I also don't 100% buy the thermal envelope thing either. I do buy it, just not 100%. I think that this is just a question of Apple philosophy. The GTX 780 would probably be just fine in the iMac until it ran full bore. That would require the iMac's fans to spin up pretty high. This by Apple is an absolute no-no; the fans cannot spin up because it would affect the user experience. That is the reason why some of the iMacs experience early hard drive failure - Apple does not allow the fans to run at a higher speed because it would make them too noisy.

    I think this all boils down to user experience which is Apple's core focus. They make certain decisions based on the user experience that forces them to make performance compromises. Ergo, they could put full desktop cards in the machines but that would make the machine louder so they go with well-performing mobile cards that allow them to keep the fan noise down.

    The question that still remains though is if nVidia would allow them to solder a full desktop setup to the iMac's logic board. While the mobile chips may be the same silicon as the desktop chips the total packaging philosophy is different. So, in an imaginary world where Apple built a magical iMac cooling system would nVidia allow them to put a GTX 780 on an iMac logic board? Or would Apple have to find a way to fit a PCIe card into an iMac?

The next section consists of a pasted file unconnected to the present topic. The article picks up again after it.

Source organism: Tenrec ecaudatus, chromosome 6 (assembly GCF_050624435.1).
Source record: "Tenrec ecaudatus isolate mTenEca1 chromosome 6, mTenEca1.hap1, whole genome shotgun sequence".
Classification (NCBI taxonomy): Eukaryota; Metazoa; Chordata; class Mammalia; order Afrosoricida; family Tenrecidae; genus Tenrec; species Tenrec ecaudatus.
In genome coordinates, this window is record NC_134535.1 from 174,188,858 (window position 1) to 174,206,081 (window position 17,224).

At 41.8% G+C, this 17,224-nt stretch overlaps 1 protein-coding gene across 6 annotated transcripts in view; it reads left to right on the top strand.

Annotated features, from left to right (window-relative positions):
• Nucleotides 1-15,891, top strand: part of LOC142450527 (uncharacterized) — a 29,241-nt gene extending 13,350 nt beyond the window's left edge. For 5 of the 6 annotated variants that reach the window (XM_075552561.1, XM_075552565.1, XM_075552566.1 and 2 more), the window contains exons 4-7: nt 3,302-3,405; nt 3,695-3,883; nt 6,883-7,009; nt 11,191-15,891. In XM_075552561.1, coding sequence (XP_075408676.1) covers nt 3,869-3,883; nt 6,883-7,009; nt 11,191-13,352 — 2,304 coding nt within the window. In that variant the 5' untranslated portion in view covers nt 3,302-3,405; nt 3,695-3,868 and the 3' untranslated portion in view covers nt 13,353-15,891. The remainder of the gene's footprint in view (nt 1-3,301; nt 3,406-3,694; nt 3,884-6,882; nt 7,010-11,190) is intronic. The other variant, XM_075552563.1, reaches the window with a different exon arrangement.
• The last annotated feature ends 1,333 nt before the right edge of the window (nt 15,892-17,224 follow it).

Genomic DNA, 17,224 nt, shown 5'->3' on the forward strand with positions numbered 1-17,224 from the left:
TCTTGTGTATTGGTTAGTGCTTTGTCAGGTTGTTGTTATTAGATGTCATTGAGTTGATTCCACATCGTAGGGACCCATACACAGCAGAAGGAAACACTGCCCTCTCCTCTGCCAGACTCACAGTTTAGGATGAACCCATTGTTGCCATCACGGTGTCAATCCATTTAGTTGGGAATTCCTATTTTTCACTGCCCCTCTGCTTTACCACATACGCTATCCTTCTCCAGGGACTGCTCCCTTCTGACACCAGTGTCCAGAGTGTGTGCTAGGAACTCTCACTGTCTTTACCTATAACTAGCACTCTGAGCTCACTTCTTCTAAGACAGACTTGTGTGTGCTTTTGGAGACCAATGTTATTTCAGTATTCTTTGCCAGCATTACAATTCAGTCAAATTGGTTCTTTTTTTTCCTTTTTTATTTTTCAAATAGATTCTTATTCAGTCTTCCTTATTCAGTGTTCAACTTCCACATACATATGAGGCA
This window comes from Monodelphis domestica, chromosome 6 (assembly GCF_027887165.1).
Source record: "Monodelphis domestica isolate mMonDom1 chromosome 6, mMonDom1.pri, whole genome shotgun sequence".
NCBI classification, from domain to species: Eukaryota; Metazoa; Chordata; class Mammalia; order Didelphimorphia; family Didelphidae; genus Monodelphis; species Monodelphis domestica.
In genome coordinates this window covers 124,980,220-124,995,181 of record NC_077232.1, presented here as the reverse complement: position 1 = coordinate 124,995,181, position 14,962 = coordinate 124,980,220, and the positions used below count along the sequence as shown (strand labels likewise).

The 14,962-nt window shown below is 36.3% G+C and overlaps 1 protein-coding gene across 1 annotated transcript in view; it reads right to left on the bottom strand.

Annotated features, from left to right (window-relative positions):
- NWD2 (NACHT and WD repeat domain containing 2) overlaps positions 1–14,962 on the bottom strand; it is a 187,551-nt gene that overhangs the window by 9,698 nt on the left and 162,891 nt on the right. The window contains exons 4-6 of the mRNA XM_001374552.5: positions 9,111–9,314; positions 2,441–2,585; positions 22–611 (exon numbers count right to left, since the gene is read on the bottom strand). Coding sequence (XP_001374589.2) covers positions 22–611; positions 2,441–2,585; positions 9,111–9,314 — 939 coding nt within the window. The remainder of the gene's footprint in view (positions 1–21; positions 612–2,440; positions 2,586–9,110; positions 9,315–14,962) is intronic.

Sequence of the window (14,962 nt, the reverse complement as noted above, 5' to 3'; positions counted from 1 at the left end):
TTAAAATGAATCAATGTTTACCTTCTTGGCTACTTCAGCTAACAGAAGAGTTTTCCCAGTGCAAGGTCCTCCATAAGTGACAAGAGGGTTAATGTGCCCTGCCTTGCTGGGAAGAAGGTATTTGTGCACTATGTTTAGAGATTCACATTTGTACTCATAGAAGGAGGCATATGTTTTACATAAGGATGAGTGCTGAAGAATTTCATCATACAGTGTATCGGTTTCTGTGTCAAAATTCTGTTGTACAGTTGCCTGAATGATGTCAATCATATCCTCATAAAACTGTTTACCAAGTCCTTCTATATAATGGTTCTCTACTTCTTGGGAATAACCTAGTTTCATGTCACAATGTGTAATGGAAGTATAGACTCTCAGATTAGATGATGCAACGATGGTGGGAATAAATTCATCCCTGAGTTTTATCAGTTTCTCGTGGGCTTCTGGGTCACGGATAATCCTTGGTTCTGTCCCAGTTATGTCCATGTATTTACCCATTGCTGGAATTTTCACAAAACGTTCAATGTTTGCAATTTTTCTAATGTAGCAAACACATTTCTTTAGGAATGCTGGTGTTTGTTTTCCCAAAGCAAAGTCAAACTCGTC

6. joe-h2o macrumors 6502a

    Joined:
    Jun 24, 2012
    #6
    The iMac, to play devil's advocate, is the ideal thickness. It lacks an obsolete optical drive that I'm glad is not bundled into the case since I can use an external one if I ever need it (going on 11 months now and I've used it once), and of course I didn't buy an Apple-branded drive.

    I find it hilarious that ignorance like "it comes with a 2.5" SSD" gets promoted around here alongside string assertions that the machine is non-upgradable. Given that you don't even understand what's inside it, how are you qualified to make that distinction?

    It comes with Apple's bluetooth chiclet keyboard by default, or for a free exchange during purchase, their wired full size keyboard. The bluetooth keyboard is the best one I've ever typed on (and I'm old enough to have used a Model M, so we can cut that debate off right now).

    The iMac is superbly functional for what I bought it for and I've been very happy with it.

    Edit: regarding the choice of mobile GPUs - it's entirely a thermal envelope and board real estate decision. Full fat desktop GPUs are noisy and physically large. Apple went down a route that meshes with their design philosophy and the near-silent-under-high-load iMac is something I am very grateful they decided on. They sacrificed some performance for this, but still managed to offer a BTO option that (in the 2012 version at least) had comparable performance to a desktop 660Ti card, which is no slouch itself. It managed this for lower power consumption and lower TDP.
     
  7. leman macrumors 604

    Joined:
    Oct 14, 2008
    #7
    TDP of GTX 770 is 230W, TDP of 780M is 100W. Do you see the difference? The amount of cores is absolutely the same, the clocks are around 30% lower.
     
  8. barkmonster, Oct 5, 2013
    Last edited: Oct 5, 2013

    barkmonster macrumors 68020